Archives For Literature

Who Is Your Boo Radley? Finding Characters Who Motivate You To Write

A guest post by Patti Frazee

We all have, within our memories, a treasure trove of characters. Maybe it was that quirky childhood friend or the mysterious neighbors next door. Perhaps it was that mean old lady down the hill or that big brother who (almost) always tried to protect you. Or maybe it was that strong, kind father who guided you through life’s hardest lessons. Sound familiar? These are all beloved characters in Harper Lee’s classic novel, To Kill a Mockingbird.

It’s always gratifying to delve into your own treasure trove to discover those characters who speak to you. Many characters in To Kill a Mockingbird were people from Harper Lee’s life. Her childhood friend Truman Capote was the template for Dill Harris. Her father was the backbone of Atticus Finch. How can you go into your memory and find those “characters” who motivate you to write? Maybe no one seems as memorable of Boo Radley or Dill Harris, or maybe you simply have to take a closer look.

Examine intensely those characters who speak to you, as Harper Lee did: “Dill was a curiosity. He wore blue linen shorts that buttoned to his shirt, his hair was snow white and stuck to his head like duckfluff; he was a year my senior but I towered over him… his laugh was sudden and happy; he habitually pulled at a cowlick in the center of his forehead.” Imagine if Harper Lee had ended this description at “Dill was a curiosity.” She doesn’t make us discern what she means; she shows us that he was a curiosity. She makes him curious to us by showing him through appearance, sounds, and habits.

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“Literature deserves its prestige for one reason above all others: because it’s a tool to help us live and die with a little more wisdom, goodness and sanity.”

As writers and book lovers, we know everyone should be reading literature. But there are people who view it as frivolous and who question the value of reading novels and poems when there are so many real problems and issues happening in world. In this video The School of Life, founded by philosopher Alain de Botton and curator Sophie Howarth, explains why we should all be reading literature – and even why we should prescribe it as a cure for life’s many ailments.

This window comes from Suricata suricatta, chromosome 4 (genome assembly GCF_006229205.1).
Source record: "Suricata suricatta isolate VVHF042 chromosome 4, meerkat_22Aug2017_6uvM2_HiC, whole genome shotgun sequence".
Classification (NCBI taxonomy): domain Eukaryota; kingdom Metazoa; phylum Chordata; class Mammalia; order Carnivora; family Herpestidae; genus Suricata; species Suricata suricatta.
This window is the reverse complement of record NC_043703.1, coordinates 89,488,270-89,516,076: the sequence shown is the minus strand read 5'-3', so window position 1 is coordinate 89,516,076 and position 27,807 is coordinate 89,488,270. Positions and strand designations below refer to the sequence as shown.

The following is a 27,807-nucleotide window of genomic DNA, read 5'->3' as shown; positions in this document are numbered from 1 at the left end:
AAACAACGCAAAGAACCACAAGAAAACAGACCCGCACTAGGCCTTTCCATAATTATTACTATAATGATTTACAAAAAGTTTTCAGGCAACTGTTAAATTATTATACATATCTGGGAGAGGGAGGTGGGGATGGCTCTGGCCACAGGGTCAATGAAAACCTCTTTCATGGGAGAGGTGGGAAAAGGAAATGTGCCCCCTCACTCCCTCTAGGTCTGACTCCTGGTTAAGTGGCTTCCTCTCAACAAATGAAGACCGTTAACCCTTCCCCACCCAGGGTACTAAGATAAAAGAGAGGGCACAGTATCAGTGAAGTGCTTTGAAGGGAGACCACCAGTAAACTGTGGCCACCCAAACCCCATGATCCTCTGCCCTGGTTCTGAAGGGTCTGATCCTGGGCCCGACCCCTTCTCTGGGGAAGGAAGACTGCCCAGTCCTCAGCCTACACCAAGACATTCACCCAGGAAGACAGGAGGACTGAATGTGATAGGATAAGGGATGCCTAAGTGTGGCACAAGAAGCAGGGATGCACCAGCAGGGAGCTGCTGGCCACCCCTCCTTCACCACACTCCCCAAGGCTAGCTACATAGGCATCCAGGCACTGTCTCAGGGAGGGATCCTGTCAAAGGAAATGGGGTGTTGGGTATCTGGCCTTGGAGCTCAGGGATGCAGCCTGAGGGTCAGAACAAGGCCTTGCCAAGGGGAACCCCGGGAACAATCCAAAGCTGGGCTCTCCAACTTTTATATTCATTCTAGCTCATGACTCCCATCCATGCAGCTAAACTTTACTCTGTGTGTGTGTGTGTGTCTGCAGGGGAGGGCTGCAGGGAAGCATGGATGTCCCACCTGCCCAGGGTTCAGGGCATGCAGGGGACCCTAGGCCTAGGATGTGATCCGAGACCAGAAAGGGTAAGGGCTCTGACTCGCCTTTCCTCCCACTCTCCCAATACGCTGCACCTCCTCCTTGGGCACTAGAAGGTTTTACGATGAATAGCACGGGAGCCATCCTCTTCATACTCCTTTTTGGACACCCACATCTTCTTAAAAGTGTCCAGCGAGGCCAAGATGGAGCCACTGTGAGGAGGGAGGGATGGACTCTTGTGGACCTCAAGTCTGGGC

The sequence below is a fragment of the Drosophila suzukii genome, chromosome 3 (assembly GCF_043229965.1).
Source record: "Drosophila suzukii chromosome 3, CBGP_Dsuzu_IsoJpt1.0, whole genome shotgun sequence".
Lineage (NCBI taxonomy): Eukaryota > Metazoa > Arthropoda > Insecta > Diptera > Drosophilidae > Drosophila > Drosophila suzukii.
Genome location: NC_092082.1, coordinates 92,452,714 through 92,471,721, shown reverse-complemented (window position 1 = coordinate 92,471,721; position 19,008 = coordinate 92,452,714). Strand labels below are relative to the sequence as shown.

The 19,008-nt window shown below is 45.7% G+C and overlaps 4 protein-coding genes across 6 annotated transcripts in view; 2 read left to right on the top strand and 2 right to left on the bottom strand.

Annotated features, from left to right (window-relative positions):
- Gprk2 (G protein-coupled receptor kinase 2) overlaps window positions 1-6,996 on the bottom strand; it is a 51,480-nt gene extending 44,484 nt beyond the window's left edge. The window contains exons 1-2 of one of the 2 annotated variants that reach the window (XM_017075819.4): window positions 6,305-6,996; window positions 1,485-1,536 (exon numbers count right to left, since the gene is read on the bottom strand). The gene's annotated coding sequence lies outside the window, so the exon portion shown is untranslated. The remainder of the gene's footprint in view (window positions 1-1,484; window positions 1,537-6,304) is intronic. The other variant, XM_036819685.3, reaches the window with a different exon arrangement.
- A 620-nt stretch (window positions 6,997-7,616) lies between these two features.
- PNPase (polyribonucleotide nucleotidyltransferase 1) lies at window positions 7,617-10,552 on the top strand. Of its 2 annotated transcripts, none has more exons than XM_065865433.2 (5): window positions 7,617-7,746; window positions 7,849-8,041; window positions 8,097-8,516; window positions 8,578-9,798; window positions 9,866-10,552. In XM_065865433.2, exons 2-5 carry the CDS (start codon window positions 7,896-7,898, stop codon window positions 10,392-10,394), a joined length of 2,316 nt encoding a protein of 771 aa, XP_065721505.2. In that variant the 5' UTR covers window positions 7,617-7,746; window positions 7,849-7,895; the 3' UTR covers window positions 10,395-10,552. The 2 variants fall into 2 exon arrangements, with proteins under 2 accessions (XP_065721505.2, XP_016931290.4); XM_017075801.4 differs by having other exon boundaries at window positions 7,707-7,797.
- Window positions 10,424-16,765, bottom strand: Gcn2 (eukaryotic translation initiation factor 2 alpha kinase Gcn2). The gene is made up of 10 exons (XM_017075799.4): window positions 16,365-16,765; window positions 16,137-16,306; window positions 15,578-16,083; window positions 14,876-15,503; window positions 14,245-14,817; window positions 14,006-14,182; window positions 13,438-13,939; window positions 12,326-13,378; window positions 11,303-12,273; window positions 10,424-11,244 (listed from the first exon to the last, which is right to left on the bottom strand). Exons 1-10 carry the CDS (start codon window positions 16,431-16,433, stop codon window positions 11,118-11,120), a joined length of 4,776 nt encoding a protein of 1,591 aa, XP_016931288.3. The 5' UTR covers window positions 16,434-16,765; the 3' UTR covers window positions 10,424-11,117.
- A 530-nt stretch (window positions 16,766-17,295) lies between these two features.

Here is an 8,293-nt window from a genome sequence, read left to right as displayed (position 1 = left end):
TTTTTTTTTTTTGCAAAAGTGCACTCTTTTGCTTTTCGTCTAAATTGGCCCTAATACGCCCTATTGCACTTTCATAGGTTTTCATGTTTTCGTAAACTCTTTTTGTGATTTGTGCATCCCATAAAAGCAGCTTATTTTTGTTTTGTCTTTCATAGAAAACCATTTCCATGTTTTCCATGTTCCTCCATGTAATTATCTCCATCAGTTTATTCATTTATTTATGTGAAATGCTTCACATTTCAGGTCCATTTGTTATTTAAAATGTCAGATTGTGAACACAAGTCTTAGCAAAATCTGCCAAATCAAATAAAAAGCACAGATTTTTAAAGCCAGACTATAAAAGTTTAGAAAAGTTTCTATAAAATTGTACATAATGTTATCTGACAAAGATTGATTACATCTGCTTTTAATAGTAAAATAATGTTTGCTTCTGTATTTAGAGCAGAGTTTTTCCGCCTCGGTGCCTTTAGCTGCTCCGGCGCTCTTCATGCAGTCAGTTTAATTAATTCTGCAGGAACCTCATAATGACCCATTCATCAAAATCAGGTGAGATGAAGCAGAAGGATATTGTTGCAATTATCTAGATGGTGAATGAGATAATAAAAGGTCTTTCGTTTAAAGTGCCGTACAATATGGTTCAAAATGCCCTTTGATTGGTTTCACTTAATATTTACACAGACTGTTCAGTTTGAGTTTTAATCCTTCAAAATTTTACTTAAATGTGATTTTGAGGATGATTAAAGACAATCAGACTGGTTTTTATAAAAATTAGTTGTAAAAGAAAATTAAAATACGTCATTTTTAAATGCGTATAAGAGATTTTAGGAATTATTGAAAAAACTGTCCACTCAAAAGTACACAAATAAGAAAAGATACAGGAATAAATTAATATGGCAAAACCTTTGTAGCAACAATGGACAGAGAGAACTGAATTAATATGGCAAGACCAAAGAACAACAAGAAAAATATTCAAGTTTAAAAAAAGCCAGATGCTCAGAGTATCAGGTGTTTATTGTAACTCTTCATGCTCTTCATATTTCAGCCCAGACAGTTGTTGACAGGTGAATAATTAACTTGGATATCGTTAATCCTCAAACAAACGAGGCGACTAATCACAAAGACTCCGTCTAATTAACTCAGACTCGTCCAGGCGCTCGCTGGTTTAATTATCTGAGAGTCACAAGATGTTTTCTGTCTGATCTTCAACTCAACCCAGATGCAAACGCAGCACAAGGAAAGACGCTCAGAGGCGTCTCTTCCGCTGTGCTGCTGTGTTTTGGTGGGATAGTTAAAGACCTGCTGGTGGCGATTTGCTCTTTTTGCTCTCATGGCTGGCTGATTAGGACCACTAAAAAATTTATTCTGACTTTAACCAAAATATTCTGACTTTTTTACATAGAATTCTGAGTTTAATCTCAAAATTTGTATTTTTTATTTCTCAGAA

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Filmed at The New Yorker Festival in October, this video features Pulitzer-prize winning novelist Junot Diaz and Karen Russell, author of the acclaimed Swamplandia, discussing the difficulties writers experience when writing short stories.

Diaz and Russell are in-conversation with The New Yorker’s senior editor Willing Davidson.

The full 90 minute version of their conversation can be found on The New Yorker’s Youtube Channel.

In July this year Joyce Carol Oates, one of the most prominent writers of her generation, posted on Twitter her top 10 writing tips. For new and experienced writers alike, this is some very valuable advice.

Joyce Carol Oates' top 10 writing tips

Related post: Joyce Carol Oates on Developing Realistic Characters

“It’s very difficult to do happiness in novels in a sustained way.”

In this video recorded by the Louisiana Museum of Modern Art earlier this year, Ian McEwan reflects on making romantic love work in fiction, the amazing evolution of the novel as a genre, and the mature writer as a toddler of old age.

Ian McEwan has been nominated for the Man Booker Prize six times, winning the prize in 1998 for Amsterdam. His most recent novel, Sweet Tooth, was published in 2012.

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“All good books are alike in that they are truer than if they had really happened and after you are finished reading one you will feel that all that happened to you and afterwards it all belongs to you: the good and the bad, the ecstasy, the remorse and sorrow, the people and the places and how the weather was. If you can get so that you can give that to people, then you are a writer.” 
― Ernest Hemingway

In 1934 aspiring writer and journalist Arnold Samuelson travelled over 2000 miles from Minnesota to Florida to meet Ernest Hemingway. He had read Hemingway’s ‘One Trip Across’, a short story published in Cosmopolitan that would later become the novel To Have and Have Not. Inspired, Samuelson wanted to meet the author in person and ask his advice on writing.

Initially Hemingway set him away telling him to come back the next day. When Samuelson returned he sat with Hemingway on his porch and discussed the short story as well as Samuelson’s struggles with writing fiction.

The two men went to Hemingway’s workshop where the author created the following reading list for Samuelson:

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Opportunities for Writers November and December 2013

Our ‘Opportunities for Writers’ posts started back in April and they have proved to be some of the most popular articles on the site. Here is our final Opportunities post for 2013.

For more writing-related news and links, follow Aerogramme Writers’ Studio on Facebook and Twitter.

November is National Novel Writing Month, or NaNoWriMo, described as ‘the world’s largest writing event and nonprofit literary crusade’. Participants pledge to write 50,000 words in a month, starting from scratch and reaching ‘The End’ by November 30th. The NaNoWriMo website offers lots of tips and support, as well as links to local events around the globe.

The Best American Nonrequired Reading
is edited by a committee of high school students together with author and McSweeney’s founder Dave Eggers. According to their blog the committee ‘meets nearly every week of the year to read, debate, and compile this offbeat but vital anthology. Want to say something to us? Contact the BANR committee at nonrequired [@] gmail [dot] com. We’ll read everything you send us.’

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